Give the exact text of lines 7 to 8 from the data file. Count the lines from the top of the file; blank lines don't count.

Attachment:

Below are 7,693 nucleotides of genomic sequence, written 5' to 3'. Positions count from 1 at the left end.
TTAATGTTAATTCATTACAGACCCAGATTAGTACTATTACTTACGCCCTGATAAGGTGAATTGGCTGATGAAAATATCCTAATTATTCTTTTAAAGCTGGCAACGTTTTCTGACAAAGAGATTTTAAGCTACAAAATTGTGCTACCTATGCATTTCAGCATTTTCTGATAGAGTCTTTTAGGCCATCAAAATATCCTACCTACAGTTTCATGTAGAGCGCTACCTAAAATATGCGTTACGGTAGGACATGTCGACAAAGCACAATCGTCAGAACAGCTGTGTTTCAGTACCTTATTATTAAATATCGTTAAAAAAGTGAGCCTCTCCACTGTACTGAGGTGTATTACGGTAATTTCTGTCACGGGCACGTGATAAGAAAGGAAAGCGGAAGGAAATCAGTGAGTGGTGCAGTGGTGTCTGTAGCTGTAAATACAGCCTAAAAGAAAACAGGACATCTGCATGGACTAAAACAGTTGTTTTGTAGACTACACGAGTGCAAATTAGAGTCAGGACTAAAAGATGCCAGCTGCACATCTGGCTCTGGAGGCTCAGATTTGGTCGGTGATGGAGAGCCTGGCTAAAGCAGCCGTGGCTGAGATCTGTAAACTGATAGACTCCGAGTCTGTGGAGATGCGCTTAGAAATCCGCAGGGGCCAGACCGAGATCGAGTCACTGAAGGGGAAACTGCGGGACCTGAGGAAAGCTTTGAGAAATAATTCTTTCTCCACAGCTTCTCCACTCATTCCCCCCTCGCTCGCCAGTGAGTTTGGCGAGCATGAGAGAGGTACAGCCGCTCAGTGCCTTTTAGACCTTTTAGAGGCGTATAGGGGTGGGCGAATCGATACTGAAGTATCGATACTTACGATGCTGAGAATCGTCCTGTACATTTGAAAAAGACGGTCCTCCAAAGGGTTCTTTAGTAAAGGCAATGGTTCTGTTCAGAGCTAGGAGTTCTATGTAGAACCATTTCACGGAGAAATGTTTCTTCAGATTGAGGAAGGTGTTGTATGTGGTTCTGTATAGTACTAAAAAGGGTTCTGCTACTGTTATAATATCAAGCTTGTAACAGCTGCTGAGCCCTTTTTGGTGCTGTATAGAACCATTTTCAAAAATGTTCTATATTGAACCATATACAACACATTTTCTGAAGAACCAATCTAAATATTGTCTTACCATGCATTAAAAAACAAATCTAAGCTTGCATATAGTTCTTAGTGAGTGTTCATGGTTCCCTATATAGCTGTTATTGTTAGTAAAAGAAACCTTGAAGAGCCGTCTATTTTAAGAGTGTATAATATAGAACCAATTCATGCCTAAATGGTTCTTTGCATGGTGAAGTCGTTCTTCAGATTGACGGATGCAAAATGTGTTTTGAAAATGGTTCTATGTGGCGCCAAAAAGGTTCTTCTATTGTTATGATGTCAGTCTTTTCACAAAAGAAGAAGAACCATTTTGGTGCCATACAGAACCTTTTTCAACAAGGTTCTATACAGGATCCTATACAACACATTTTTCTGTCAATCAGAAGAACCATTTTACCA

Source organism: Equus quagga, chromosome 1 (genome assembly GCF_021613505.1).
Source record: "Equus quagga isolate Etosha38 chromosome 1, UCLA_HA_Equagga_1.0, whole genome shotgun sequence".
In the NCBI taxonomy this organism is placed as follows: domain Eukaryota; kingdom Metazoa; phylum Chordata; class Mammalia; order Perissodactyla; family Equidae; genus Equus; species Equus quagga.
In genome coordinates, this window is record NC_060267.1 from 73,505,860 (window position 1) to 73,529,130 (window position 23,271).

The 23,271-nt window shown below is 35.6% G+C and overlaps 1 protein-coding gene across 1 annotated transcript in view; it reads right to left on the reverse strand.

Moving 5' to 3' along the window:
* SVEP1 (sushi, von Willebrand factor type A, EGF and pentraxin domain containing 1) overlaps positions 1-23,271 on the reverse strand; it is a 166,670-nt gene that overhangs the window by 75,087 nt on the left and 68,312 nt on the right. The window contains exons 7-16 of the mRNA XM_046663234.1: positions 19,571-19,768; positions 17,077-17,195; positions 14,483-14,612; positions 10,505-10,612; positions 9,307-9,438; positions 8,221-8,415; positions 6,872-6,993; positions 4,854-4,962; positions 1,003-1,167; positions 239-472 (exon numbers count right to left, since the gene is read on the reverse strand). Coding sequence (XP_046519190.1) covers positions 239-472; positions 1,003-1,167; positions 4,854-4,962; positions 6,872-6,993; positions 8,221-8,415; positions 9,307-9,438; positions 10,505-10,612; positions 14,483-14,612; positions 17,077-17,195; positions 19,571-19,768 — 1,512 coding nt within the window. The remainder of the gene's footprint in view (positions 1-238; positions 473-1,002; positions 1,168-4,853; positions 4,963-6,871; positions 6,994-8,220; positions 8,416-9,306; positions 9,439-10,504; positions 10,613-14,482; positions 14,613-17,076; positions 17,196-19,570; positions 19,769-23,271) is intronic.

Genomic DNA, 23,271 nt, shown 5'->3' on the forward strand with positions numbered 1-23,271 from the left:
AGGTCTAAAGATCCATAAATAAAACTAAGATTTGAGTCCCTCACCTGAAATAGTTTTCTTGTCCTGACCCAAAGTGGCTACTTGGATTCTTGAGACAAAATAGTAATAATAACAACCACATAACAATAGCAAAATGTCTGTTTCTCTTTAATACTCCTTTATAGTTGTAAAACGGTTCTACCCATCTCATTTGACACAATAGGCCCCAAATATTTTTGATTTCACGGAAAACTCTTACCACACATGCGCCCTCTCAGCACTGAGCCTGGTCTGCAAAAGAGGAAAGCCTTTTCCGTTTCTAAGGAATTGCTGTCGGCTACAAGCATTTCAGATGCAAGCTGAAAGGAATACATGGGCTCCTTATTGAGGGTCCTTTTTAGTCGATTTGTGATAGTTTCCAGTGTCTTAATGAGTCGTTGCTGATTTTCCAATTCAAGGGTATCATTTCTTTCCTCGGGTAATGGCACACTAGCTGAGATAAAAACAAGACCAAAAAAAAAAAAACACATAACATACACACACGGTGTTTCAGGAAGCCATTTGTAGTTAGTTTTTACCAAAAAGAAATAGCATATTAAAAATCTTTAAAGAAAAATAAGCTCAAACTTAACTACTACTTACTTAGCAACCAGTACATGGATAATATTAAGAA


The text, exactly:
The 23,271-nt window shown below is 35.6% G+C and overlaps 1 protein-coding gene across 1 annotated transcript in view; it reads right to left on the reverse strand.

Moving 5' to 3' along the window: